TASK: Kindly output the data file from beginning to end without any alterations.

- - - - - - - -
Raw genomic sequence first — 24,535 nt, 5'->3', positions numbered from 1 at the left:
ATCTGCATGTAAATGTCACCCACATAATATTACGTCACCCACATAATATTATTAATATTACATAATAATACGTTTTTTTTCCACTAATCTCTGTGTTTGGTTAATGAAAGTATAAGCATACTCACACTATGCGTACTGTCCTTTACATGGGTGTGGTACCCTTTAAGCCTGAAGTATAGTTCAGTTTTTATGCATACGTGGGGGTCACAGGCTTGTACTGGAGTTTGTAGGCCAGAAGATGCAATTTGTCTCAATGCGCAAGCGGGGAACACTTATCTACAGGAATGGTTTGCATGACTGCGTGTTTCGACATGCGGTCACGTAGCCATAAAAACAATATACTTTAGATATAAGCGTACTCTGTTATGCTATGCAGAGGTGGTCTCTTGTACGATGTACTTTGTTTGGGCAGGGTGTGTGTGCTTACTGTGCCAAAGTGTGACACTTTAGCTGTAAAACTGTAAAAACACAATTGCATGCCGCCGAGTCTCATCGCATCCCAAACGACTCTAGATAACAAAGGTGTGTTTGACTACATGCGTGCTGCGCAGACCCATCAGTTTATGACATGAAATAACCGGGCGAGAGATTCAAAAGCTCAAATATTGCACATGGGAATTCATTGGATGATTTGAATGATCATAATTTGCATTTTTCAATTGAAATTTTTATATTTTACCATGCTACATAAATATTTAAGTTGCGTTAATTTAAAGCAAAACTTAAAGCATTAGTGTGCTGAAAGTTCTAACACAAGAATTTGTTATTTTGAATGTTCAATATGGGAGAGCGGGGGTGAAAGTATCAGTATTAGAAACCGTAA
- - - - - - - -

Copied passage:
Raw genomic sequence first — 24,535 nt, 5'->3', positions numbered from 1 at the left:
ATCTGCATGTAAATGTCACCCACATAATATTACGTCACCCACATAATATTATTAATATTACATAATAATACGTTTTTTTTCCACTAATCTCTGTGTTTGGTTAATGAAAGTATAAGCATACTCACACTATGCGTACTGTCCTTTACATGGGTGTGGTACCCTTTAAGCCTGAAGTATAGTTCAGTTTTTATGCATACGTGGGGGTCACAGGCTTGTACTGGAGTTTGTAGGCCAGAAGATGCAATTTGTCTCAATGCGCAAGCGGGGAACACTTATCTACAGGAATGGTTTGCATGACTGCGTGTTTCGACATGCGGTCACGTAGCCATAAAAACAATATACTTTAGATATAAGCGTACTCTGTTATGCTATGCAGAGGTGGTCTCTTGTACGATGTACTTTGTTTGGGCAGGGTGTGTGTGCTTACTGTGCCAAAGTGTGACACTTTAGCTGTAAAACTGTAAAAACACAATTGCATGCCGCCGAGTCTCATCGCATCCCAAACGACTCTAGATAACAAAGGTGTGTTTGACTACATGCGTGCTGCGCAGACCCATCAGTTTATGACATGAAATAACCGGGCGAGAGATTCAAAAGCTCAAATATTGCACATGGGAATTCATTGGATGATTTGAATGATCATAATTTGCATTTTTCAATTGAAATTTTTATATTTTACCATGCTACATAAATATTTAAGTTGCGTTAATTTAAAGCAAAACTTAAAGCATTAGTGTGCTGAAAGTTCTAACACAAGAATTTGTTATTTTGAATGTTCAATATGGGAGAGCGGGGGTGAAAGTATCAGTATTAGAAACCGTAA